Chowder Q&A: Chef Michael Leviton
In the spirit of eating local and sustainable foods, the National Summit for Chef’s Collaborative will be in town from October 3 – October 5 to give chefs and members of the food community a place to share their expertise and ideas. We talked to Lumiere’s Michael Leviton, who is also a board member of the Chef’s Collaborative, about what’s in store for the conference, plus how we can better our eating (and buying) habits.
What is the Chef’s Collaborative?
It’s a national organization for the greater food community, dedicated to the agenda of local and sustainable cuisine.
And how did you become involved?
I moved back to Boston in 1996 — there was already a very active presence and it seemed like a great way to get involved in a local sustainable community. But, having just lived in San Francisco, I remembered how the Monterey Bay Aquarium would hand out wallet cards with a list of safe seafood: According to Monterey Bay and their criteria, there wasn’t anything that we were supposed to be serving here in New England. So, this made me realize that a lot more was needed to be done.
How have you worked to make your own restaurant sustainable?
How have I not? I’ve focused on sourcing and searching for the best local food, and knowing the right questions to ask about seafood and meat. It’s all about trying to find the best possible network of local people trying to do the right things.
Why is having a sustainable restaurant so important?
If we don’t make efforts, our food system is going to get a lot worse. This is a “think globally, act locally” kind of issue — we need to act on a small level in order to impact the way food is raised, grown, and distributed everywhere.
You’ll be on a panel discussing sustainable seafood issues at the National Summit. What’s in store?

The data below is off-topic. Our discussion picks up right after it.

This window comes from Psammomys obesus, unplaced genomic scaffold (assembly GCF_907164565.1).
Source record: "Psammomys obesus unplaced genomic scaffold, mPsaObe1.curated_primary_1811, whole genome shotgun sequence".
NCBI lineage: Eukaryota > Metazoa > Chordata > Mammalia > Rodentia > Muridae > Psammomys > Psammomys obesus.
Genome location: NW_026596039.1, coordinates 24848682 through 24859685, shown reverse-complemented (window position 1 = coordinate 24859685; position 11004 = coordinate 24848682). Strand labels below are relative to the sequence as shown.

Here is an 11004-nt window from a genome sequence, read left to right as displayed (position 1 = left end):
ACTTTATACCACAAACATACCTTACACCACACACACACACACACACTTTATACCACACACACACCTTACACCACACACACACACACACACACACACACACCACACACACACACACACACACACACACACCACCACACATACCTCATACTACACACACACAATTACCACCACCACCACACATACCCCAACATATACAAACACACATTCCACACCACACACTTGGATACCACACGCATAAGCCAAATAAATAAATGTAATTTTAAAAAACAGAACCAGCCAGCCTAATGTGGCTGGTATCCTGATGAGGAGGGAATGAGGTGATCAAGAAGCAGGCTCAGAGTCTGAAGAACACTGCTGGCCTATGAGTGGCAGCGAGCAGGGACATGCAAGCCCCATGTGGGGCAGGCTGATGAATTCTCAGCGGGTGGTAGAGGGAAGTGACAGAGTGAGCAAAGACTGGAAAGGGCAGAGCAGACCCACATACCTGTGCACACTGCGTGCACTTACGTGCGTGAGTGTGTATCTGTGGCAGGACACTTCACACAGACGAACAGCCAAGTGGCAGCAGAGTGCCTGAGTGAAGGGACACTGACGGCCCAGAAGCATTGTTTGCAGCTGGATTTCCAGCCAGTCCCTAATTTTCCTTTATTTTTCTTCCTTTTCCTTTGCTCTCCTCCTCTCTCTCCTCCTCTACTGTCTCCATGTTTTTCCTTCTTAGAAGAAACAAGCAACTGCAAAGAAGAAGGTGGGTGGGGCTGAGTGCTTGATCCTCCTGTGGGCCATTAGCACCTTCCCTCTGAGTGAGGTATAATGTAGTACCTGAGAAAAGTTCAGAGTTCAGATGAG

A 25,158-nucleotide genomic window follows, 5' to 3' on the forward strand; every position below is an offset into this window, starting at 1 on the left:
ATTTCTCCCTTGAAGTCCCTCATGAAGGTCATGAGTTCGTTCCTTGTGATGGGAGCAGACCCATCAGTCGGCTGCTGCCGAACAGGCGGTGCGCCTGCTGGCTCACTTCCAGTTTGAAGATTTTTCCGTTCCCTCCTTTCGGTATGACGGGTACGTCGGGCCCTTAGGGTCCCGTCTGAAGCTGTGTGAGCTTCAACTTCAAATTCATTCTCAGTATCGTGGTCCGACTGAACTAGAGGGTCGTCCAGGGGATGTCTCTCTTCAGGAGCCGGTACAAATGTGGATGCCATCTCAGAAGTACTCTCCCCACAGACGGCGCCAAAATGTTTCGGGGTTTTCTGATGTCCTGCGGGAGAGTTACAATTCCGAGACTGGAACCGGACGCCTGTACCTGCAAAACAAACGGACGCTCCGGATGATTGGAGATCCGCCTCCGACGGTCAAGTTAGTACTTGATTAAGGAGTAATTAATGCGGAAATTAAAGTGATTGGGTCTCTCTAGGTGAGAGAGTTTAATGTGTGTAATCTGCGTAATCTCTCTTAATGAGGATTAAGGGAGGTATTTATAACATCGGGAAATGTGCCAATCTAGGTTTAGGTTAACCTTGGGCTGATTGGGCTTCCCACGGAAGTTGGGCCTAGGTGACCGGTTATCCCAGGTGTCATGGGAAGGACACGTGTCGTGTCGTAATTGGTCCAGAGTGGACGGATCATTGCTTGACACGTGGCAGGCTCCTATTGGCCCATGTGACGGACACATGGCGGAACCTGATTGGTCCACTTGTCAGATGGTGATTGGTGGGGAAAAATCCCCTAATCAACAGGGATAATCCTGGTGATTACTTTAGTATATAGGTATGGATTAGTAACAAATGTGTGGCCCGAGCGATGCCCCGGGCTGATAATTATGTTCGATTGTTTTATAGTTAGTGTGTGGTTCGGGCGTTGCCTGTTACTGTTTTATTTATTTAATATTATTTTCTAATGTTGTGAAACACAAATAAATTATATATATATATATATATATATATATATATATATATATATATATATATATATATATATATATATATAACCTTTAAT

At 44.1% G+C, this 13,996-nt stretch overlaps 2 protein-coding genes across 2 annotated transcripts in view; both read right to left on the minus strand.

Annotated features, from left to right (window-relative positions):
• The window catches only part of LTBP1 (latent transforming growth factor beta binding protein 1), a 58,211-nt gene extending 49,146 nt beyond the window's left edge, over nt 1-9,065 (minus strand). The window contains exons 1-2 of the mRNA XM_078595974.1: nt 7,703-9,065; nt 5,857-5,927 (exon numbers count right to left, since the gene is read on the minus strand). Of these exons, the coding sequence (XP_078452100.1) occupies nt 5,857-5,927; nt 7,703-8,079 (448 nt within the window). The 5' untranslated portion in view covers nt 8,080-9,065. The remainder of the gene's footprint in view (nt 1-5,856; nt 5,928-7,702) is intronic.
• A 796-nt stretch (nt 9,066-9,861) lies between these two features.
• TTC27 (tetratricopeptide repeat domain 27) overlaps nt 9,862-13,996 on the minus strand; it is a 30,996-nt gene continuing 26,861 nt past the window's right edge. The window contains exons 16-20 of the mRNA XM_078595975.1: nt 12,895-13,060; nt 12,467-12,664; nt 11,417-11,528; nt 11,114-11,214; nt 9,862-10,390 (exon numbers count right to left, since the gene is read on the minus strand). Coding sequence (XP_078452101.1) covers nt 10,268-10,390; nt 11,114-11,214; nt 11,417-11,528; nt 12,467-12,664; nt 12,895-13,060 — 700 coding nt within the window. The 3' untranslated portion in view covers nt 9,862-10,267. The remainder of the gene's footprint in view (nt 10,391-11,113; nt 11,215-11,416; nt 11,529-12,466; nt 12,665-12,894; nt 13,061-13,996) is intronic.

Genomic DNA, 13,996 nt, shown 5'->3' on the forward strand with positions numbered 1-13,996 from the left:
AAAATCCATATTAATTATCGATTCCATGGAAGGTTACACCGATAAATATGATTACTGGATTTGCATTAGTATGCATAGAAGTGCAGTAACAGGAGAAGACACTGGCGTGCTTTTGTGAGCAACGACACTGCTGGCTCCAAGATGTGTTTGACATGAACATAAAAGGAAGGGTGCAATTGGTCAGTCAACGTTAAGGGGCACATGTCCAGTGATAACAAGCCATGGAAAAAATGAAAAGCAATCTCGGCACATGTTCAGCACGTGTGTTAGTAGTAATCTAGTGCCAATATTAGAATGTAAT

A lot of different voices will be heard: scientists, fishermen, the government, distributors, chefs, consumers. There really hasn’t been a time where all of those voices were able to sit down and have a discussion about issues of sustainability that are most salient to them. Getting all of those voices in the room is important because the more voices you have in a room, the more you can learn. And the more you know, the more you can do.
What’s the biggest issue that’s overlooked when it comes to sustainability in the food community?
Sustainability is a continuum — it’s all about getting on that path and making that journey. If everyone can start to get on the path, even if they are just making baby steps, every little bit will help. Making changes can be confusing, and intimidating, but any step in the right direction is a good step.
How can the average citizen benefit from a sustainable food community?
We are producing an abundance of food, but it’s not necessarily sustainable. This is causing a variety of problems: in the ocean, among chickens, mad cow disease, swine flu, E. Coli… the list could go on. All of these issues are related to our food system. We can’t afford to live like this, because the next disaster is just on the horizon.
How can we help?
Shop at farmers’ markets and ask questions about your food, like where it comes from and how it is produced. If you get to know your farmer and what’s in season, then you’ll get food that’s better for you. If everybody thinks globally while acting locally, we can implement necessary changes.